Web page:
If you don’t want to carry around an extra book, there are online options as well. The Joyce Project is an extensive online annotation of Ulysses. It contains the full text of Ulysses with color-coded highlights. Clicking on the highlights opens a window containing a lengthy explanatory annotation and images. The Joyce Project is a free online resource, so you won’t have to incur the expense or physical weight of a print annotation. Since it’s a website, it is also easily searchable, so you won’t have to spend time leafing through 800+ pages to find a particular reference. It also includes some unique features like a glossary of people and multiple editions of Ulysses to choose from.
Re:Joyce (Frank Delaney)
If the idea of reading a second book to help you read the book you’re already reading seems overwhelming, why not try listening instead? Re:Joyce is a podcast created by the delightfully informative journalist Frank Delaney. I’ll give you the bad news first: Delaney passed away in 2017, so unfortunately Re:Joyce is an unfinished masterpiece. The good news is that the episodes he did release are warm, friendly and erudite in equal doses. Delaney breaks down everything in Ulysses, page by page, sometimes paragraph by paragraph, in episodes that range from about seven to twenty minutes. Re:Joyce is less an annotation and more a companion piece to Ulysses, but I’ve learned something new every time I’ve listened. Like most podcasts, it is free and can be downloaded from iTunes, Stitcher or a number of other podcatcher apps. Highly recommended.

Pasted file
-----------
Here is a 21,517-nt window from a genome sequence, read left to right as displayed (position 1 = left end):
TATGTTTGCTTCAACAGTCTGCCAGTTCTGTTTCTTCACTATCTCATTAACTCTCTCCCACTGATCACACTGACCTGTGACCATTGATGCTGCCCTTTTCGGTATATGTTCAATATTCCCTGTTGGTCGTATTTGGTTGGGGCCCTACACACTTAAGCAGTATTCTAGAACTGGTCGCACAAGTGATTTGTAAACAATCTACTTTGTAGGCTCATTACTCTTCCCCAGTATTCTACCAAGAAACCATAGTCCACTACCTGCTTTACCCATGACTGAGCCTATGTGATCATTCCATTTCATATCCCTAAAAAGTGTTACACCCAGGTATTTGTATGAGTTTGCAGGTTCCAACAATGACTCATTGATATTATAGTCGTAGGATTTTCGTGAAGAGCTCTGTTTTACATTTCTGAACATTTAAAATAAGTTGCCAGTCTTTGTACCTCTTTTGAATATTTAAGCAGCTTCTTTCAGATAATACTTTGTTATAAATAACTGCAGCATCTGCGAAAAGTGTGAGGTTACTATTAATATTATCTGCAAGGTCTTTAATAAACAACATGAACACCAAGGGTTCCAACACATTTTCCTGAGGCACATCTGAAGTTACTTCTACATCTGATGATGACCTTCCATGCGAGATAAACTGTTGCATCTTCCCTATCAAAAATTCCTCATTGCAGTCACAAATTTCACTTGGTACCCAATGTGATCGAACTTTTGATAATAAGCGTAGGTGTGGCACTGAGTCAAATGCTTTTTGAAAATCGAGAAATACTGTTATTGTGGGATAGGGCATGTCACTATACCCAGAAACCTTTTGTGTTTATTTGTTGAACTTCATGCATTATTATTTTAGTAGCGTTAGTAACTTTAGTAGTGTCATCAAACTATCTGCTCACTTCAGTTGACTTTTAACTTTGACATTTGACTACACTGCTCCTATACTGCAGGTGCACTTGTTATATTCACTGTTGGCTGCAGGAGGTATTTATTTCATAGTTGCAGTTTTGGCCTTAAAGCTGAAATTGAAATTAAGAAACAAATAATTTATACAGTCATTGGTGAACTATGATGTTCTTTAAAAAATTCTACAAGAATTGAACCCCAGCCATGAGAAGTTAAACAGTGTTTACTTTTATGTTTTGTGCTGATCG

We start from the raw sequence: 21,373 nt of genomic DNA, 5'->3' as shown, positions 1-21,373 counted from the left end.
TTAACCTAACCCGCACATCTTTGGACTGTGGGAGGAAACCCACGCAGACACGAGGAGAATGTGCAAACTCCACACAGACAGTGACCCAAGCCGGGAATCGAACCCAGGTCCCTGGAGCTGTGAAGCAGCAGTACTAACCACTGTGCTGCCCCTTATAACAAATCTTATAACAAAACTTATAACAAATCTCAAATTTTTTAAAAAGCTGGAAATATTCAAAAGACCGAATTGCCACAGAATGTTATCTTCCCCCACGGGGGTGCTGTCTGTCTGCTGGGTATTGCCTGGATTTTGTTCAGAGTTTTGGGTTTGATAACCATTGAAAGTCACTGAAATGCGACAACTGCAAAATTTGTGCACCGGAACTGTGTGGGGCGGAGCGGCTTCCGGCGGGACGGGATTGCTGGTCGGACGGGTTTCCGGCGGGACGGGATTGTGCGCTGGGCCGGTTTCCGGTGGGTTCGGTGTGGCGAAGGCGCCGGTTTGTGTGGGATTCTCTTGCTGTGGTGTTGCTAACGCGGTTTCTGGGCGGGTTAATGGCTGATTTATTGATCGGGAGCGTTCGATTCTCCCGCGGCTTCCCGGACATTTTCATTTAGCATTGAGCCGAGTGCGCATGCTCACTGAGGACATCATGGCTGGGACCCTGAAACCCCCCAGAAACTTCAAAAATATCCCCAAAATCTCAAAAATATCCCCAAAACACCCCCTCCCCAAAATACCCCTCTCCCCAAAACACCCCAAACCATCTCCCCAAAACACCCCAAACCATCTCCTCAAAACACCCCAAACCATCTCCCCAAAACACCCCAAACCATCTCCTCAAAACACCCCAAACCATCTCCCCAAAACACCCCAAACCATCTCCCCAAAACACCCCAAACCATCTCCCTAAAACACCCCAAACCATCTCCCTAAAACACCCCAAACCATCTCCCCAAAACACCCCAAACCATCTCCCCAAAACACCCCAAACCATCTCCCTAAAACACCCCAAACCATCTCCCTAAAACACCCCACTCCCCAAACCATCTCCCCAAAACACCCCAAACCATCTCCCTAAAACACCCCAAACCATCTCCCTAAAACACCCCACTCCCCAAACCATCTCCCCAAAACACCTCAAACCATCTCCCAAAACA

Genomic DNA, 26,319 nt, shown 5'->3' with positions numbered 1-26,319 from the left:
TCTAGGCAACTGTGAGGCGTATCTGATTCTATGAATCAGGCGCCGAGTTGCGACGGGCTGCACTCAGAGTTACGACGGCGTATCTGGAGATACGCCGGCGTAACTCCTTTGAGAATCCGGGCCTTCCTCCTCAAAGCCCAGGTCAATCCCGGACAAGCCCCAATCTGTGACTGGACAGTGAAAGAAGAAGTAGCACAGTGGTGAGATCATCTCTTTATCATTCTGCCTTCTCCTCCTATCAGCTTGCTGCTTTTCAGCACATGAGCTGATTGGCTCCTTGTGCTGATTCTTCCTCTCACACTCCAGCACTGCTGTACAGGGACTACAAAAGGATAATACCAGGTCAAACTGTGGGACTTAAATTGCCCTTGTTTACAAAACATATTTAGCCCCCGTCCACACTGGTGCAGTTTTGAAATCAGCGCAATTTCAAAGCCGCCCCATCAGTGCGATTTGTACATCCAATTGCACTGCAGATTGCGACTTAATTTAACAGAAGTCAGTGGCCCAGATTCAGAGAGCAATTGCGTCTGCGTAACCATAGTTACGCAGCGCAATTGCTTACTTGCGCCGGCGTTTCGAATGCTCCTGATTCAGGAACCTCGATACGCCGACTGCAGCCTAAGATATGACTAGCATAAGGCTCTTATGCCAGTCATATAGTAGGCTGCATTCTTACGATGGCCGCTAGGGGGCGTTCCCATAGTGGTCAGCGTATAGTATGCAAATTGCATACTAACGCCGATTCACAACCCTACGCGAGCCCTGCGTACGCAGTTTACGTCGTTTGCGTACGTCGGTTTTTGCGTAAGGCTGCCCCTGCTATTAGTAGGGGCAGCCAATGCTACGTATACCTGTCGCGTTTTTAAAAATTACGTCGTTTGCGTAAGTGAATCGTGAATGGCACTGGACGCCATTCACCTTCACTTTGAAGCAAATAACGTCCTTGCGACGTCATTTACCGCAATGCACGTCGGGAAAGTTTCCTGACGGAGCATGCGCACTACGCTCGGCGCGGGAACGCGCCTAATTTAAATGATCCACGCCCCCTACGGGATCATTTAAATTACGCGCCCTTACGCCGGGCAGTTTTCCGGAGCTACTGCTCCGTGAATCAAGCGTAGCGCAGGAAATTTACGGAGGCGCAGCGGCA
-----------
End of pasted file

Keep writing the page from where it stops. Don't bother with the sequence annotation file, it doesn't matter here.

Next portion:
The first time I read Ulysses, I used a combination of The Bloomsday Book and the annotations found on the website genius.com. The annotations here are submitted by readers, similar to Wikipedia. In fact, many are links to relevant Wikipedia pages. The annotations range between short and sweet to extensive and detailed. I found them easy to digest as a new reader and were a great companion to the essays found in The Bloomsday Book. The annotations often include images and sometimes videos or sound files of songs in the novel. This website also contains the full text of Ulysses, so you can read online, and each chapter contains a breakdown of themes and Homeric parallels in a sidebar. Overall, very easy to use. Genius.com also provides similar annotations to Joyce’s other works if you’re hankering for more Joyce once you finish Ulysses. If you want to become an annotator yourself, you can create an account and annotate or comment.
As a conclusion, I’d like to emphasize a guide or annotation is not absolutely necessary to enjoy Ulysses, but it can be helpful. One word of caution: make sure that the guide doesn’t become a crutch. If you’re putting down your copy of Ulysses every few sentences and picking up the annotation, you may be relying on it too much, and you are potentially missing the immersive experience of reading a novel.
I’ll leave you with some advice I was given as a university student. I took a French literature class where we read poetry and several novels in French. My professor told us to just read through, even if we didn’t understand every word. It was only when you were utterly, totally lost that you should stop, backtrack and pick up your dictionary. Don’t feel like you should understand every word of Ulysses – very few people do (let’s be real, probably no one does). Make sure you are enjoying this literary journey because that’s probably why you started reading Ulysses in the first place. Once you get to the end, you will feel like Rocky at the top of the stairs. You are basically the Rocky of literature now.